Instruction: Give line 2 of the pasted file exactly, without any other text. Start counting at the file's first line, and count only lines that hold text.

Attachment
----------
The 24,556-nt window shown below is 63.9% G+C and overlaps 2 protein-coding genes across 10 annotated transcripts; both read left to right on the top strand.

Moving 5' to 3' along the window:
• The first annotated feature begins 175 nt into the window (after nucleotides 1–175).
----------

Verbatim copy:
Moving 5' to 3' along the window: